This is an enlightening, enriching and superbly written account of the shifting waters and treacherous sands that join the River Thames to the North Sea. Lichtenstein works broadly downstream, starting from London and moving eastwards, telling the extraordinarily varied stories of the lives that intersected and intersect with the river. The river was what made London, bringing the world to the city, but what is fascinating is how much life went on in and around the river, from dredgers and fishermen, to a self-declared autonomous republic on an old sea fort in the estuary.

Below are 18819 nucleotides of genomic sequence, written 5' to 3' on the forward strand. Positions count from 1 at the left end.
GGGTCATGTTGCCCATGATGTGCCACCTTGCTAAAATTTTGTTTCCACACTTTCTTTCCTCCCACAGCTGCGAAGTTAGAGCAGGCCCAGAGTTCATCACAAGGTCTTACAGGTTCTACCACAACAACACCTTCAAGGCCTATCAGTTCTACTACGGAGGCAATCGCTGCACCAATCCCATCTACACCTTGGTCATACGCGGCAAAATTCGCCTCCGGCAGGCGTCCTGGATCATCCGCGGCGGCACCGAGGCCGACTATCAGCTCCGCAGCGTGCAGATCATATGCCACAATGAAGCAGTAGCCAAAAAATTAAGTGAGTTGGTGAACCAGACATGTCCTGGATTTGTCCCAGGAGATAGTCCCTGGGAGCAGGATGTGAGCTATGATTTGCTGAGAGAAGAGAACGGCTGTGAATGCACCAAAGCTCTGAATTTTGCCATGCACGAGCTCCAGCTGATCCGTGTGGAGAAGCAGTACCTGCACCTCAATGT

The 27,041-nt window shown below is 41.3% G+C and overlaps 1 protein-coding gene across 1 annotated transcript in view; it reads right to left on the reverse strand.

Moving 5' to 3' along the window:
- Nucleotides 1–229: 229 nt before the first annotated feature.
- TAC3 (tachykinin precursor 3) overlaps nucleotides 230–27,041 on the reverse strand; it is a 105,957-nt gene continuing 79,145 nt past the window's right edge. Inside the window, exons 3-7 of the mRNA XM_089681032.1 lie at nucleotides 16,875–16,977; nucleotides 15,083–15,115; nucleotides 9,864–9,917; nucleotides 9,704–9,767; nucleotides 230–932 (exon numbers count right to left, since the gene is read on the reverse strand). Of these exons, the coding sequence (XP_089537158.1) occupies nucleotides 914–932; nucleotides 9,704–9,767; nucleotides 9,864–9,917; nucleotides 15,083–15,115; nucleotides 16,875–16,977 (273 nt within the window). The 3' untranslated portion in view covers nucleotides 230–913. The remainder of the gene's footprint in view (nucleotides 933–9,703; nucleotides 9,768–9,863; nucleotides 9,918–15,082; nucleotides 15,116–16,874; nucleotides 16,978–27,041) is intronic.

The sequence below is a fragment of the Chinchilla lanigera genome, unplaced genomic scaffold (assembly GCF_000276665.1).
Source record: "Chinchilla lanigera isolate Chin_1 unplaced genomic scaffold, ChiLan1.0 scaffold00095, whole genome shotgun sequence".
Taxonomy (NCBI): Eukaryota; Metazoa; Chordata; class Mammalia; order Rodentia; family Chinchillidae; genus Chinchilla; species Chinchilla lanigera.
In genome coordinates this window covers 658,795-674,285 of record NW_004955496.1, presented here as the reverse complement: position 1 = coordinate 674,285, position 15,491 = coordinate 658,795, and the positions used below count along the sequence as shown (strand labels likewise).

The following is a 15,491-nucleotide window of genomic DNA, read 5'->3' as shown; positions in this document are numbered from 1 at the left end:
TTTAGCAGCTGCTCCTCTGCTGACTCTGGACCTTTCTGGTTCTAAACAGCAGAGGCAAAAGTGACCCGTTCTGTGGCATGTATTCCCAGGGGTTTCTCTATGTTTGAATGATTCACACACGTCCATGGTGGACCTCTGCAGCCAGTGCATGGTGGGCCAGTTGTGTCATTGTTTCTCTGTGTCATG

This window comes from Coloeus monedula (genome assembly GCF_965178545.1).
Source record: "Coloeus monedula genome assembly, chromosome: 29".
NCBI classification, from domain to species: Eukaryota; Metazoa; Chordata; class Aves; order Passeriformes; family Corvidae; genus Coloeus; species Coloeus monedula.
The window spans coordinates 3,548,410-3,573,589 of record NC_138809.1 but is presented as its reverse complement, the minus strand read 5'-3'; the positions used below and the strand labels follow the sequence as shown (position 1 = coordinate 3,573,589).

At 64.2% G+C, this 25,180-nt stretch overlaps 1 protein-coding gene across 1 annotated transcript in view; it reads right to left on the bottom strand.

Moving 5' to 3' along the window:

The sea fort, calling itself the Principality of Sealand, has been fought over, invaded and defended in its time. The river itself flows with tales, from drowned boats laden with unexploded munitions to the hard lives of the fishermen, and Lichtenstein does a superb job of telling them.
She also has a great deal of time for the various artists who seek to incorporate the river into their work – sometimes with near fatal results. Taking a photographer with her to record the sailing of an old yacht, the photographer faffs around for so long trying to set up his camera that the boat crashes. In the crash, Lichtenstein is quite badly injured. Her commitment to river side artists shows a notable lessening thereafter!
For anyone interested in the river and how the people living alongside it have used, abused, loved and hated it, this is a wonderful book.